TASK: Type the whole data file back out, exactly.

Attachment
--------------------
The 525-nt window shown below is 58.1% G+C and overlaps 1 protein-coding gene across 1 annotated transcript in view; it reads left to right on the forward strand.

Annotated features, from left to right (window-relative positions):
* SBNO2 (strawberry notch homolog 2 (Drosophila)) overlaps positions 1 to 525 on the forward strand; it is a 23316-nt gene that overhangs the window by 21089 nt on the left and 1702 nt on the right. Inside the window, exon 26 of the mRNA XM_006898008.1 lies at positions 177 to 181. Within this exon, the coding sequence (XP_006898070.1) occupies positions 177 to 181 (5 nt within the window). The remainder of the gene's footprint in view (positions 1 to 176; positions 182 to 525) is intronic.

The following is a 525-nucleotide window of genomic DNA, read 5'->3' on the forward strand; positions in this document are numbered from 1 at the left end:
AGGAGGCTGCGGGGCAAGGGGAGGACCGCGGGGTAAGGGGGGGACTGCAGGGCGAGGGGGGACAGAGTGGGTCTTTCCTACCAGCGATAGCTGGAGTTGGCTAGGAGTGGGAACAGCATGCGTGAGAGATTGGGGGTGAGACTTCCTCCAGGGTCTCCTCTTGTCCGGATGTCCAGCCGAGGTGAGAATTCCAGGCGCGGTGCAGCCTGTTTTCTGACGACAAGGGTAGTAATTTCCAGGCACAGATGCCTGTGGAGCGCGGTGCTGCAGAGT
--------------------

The 525-nt window shown below is 58.1% G+C and overlaps 1 protein-coding gene across 1 annotated transcript in view; it reads left to right on the forward strand.

Annotated features, from left to right (window-relative positions):
* SBNO2 (strawberry notch homolog 2 (Drosophila)) overlaps positions 1 to 525 on the forward strand; it is a 23316-nt gene that overhangs the window by 21089 nt on the left and 1702 nt on the right. Inside the window, exon 26 of the mRNA XM_006898008.1 lies at positions 177 to 181. Within this exon, the coding sequence (XP_006898070.1) occupies positions 177 to 181 (5 nt within the window). The remainder of the gene's footprint in view (positions 1 to 176; positions 182 to 525) is intronic.

The following is a 525-nucleotide window of genomic DNA, read 5'->3' on the forward strand; positions in this document are numbered from 1 at the left end:
AGGAGGCTGCGGGGCAAGGGGAGGACCGCGGGGTAAGGGGGGGACTGCAGGGCGAGGGGGGACAGAGTGGGTCTTTCCTACCAGCGATAGCTGGAGTTGGCTAGGAGTGGGAACAGCATGCGTGAGAGATTGGGGGTGAGACTTCCTCCAGGGTCTCCTCTTGTCCGGATGTCCAGCCGAGGTGAGAATTCCAGGCGCGGTGCAGCCTGTTTTCTGACGACAAGGGTAGTAATTTCCAGGCACAGATGCCTGTGGAGCGCGGTGCTGCAGAGT